Thesaurus' are wonderful and keep things interesting. A method for data_cleaning is boring. Why not data_disinfecting? In fact with a thesaurus, you can have multiple methods that must be called in order:

data = scrub_data(data)
data = wash_data(data)
data = polish_data(data)

When the MLE asks you why you don’t just consolidate those into 1 function, you can respond with outrage that scrubbing, washing, and polishing are dramatically different steps in the cleaning process.

Use plural forms from other languages

Esperanto , Klingon and Hobbitese qualify as languages for these purposes. In Klingon the -mey suffix is used for the plural form of inanimate objects or animals. You will write a script that keeps track of the return statusmey of all your jobsmey.

Reuse names

Whenever possible re-use variable names. The goal is to force the MLE to carefully exmaine the scope of every instance. When you re-use variable names, the actual values should be similar but slightly different. For example maybe you have a function called load_aws_costs which returns AWS cost by day. You should immediately re-define that in another scope to load AWS cost by month instead.

Unicode variable names

You can use a pretty large subset of unicode as variable names.

>>> i = 2
>>> í = 1
>>> í + i

The second í is i-acute (with an accent). Sprinkle these liberally. They are very hard to distinguish from their un-accented counterparts.

Mix languages

Randomly intersperse two languages (human or computer). If your boss insists you use his language, well, he’s xenophobic.

网站流量 = []
for d in dates:
  df = pd.read_csv(f"s3://my-bucket/{d.isoformat()}")
网站流量 = pd.concat(网站流量)

网站流量 is website traffic in Chinese

Names from other languages

Use foreign language dictionaries as a source for variable names. For example, use the German punkt for point. MLEs, without your firm grasp of German, will enjoy the multicultural experience of deciphering the meaning.

Names From mathematics

Choose variable names that masquerade as mathematical operators, e.g.:

open_paren = (slash + asterix) / equals;

Bedazzling names

Choose variable names with irrelevant emotional connotation. e.g.:

marypoppins = (superman + starship) / god;

This confuses the reader because they have difficulty disassociating the emotional connotations of the words from the logic they’re trying to think about.

When to use i

Never use i for the innermost loop variable. Use anything but i. Use i liberally for any other purpose especially for non-int variables. Similarly use n as a loop index.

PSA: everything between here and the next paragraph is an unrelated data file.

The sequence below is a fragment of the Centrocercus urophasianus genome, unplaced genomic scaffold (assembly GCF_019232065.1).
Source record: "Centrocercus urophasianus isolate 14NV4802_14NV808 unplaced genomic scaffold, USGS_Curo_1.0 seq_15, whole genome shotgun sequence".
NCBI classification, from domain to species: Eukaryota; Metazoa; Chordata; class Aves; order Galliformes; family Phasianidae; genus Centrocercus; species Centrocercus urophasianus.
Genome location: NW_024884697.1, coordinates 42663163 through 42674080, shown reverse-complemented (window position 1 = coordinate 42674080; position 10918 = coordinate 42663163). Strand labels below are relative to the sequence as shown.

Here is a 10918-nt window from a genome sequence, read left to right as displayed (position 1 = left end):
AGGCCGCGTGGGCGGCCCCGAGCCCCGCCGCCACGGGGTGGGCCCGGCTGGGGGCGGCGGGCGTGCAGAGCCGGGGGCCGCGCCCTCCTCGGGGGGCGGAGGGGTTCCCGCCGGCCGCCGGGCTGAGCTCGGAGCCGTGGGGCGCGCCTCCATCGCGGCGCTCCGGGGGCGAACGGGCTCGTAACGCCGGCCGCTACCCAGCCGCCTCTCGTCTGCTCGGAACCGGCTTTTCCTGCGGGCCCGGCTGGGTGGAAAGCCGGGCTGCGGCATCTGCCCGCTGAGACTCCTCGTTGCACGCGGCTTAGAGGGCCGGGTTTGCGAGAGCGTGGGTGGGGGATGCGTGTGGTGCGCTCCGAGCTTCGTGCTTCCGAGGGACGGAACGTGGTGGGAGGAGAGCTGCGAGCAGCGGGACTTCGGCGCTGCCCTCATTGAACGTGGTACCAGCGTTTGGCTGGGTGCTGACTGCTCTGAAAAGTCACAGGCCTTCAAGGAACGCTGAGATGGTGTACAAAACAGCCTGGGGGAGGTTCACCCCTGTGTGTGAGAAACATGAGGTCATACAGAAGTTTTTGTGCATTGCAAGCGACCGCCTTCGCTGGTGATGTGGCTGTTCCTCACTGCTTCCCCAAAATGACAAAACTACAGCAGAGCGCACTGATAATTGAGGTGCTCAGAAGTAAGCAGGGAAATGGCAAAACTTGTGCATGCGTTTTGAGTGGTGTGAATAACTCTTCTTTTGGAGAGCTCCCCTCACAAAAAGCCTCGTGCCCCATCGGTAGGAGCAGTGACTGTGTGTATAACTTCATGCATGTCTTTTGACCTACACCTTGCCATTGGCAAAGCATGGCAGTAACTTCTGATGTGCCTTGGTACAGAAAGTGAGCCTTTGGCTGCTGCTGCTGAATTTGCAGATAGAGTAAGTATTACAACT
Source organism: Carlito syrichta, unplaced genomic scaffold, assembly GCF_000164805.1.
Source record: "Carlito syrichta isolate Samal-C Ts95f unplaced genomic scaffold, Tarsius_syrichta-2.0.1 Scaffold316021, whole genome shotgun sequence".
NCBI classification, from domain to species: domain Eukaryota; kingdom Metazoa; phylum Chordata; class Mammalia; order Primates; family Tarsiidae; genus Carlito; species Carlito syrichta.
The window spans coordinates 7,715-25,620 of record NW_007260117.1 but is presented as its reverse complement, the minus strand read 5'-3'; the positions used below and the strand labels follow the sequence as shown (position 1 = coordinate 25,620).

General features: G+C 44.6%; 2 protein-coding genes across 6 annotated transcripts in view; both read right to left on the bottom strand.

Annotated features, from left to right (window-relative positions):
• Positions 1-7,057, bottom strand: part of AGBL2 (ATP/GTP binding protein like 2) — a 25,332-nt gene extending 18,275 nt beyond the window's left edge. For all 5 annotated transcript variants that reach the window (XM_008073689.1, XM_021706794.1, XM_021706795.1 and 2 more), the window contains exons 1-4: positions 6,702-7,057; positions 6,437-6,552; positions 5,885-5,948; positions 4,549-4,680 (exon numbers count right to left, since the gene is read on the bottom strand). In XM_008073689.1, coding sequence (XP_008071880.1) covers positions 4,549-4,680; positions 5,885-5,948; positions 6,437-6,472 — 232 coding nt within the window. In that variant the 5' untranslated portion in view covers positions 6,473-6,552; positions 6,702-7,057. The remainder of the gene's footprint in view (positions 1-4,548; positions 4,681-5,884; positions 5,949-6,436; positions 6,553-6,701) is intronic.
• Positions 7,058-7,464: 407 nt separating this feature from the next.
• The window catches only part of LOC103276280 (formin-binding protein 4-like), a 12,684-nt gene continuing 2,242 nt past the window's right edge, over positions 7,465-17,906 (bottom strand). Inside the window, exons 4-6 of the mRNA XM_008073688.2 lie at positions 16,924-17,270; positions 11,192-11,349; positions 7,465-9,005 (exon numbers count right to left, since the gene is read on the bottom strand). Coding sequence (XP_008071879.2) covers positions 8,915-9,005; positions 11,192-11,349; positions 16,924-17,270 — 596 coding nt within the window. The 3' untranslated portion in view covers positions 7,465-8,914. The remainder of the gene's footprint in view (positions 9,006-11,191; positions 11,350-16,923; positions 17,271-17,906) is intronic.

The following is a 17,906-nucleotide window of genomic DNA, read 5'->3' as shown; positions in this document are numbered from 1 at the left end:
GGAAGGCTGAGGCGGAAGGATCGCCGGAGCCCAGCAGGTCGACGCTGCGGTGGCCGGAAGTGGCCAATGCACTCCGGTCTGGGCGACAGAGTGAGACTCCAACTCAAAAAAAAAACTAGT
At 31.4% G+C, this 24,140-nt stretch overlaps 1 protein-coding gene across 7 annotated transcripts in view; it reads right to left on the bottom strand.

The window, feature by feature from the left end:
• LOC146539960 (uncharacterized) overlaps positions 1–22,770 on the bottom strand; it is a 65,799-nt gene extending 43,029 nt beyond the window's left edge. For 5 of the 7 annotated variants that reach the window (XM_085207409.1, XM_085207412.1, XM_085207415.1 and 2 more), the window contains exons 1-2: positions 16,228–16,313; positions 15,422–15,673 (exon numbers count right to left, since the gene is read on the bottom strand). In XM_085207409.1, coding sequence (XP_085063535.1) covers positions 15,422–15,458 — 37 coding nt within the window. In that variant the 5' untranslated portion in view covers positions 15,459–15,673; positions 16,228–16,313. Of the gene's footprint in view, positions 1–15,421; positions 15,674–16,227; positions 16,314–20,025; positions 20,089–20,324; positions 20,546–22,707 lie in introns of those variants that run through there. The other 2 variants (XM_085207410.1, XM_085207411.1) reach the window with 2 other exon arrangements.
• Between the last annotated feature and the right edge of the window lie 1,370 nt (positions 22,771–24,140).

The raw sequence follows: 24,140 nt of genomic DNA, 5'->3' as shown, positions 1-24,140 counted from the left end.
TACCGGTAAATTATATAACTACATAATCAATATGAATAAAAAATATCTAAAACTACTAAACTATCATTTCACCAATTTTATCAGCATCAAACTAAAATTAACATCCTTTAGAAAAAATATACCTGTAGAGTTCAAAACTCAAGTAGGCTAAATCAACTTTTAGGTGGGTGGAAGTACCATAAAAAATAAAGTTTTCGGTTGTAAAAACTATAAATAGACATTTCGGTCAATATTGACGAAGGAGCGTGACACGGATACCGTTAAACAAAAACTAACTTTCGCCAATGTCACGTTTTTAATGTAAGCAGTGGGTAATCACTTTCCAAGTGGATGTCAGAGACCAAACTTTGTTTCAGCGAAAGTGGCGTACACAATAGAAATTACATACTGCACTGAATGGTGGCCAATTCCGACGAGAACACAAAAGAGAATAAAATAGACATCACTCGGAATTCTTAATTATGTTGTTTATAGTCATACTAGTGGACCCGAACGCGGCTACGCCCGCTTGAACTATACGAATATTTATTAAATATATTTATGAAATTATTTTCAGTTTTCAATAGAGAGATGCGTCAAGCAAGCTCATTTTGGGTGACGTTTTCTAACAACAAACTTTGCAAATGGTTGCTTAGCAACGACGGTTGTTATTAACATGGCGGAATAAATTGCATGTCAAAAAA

Lower case l looks a lot like the digit 1

Use lower case l to indicate long constants. e.g. 10l is more likely to be mistaken for 101 than 10L is. Ban any fonts that clearly disambiguate uvw, wW, gq9, 2z, 5s, il17|!j, oO08, `'", ;,., m nn rn, and {[()]}. Be creative.

Rename builtins

Python built-ins can be renamed. This is useful when you think the existing built-in is confusing, or lacks ambition. delattr is surpisingly limited in scope - it can only delete attributes for Python objects. Why not write a delattr function that removes columns from your production database instead.


Use scoping as confusingly as possible by recycling variable names in contradictory ways. For example, suppose you have global variables A and B, and functions foo and bar. If you know that variable A will be regularly passed to foo and B to bar, make sure to define the functions as function foo(B) and function bar(A) so that inside the functions A will always be referred to as B and vice versa. With more functions and globals, you can create vast confusing webs of mutually contradictory uses of the same names.

Cd wrttn wtht vwls s mch trsr

Use as many abbreviations or variations on the same word as possible. For example use the British spelling colour and then the American color and dude-speak kulerz. Abbreviations are great - if you spell out names in full, there is only one possible way to spell each name. For you should refer to your database connection as db_conn, dbconn, dbc, dbcxn all in the same file. For giggles, occasionally name it something totally irrelevant, like hairy_goat.

Misleading names

Make sure that every method does a little bit more (or less) than its name suggests. As a simple example, a method named is_valid(x) should as a side effect drop a production database table.

Type hints and suffixes

A common practice in Python is to use type hints so that people know what type a variable will be at runtime. Great news! Python does not enforce typehints. Your typehints should always lie. Before typehints, people would (and still do) use types in variable names to be helpful, for example (user_id_str) is a good way to refer to a user_id that is a str. Lucky for you - your database stores user_id as an integer.

Obscure film references

Use constant names like LancelotsFavouriteColour instead of blue and assign it a hex value of $0204FB. The color looks identical to pure blue on the screen, and a maintenance programmer would have to work out 0204FB (or use some graphic tool) to know what it looks like. Only someone intimately familiar with Monty Python and the Holy Grail would know that Lancelot’s favorite color was blue. If a maintenance programmer can’t quote entire Monty Python movies from memory, he or she has no business being a programmer.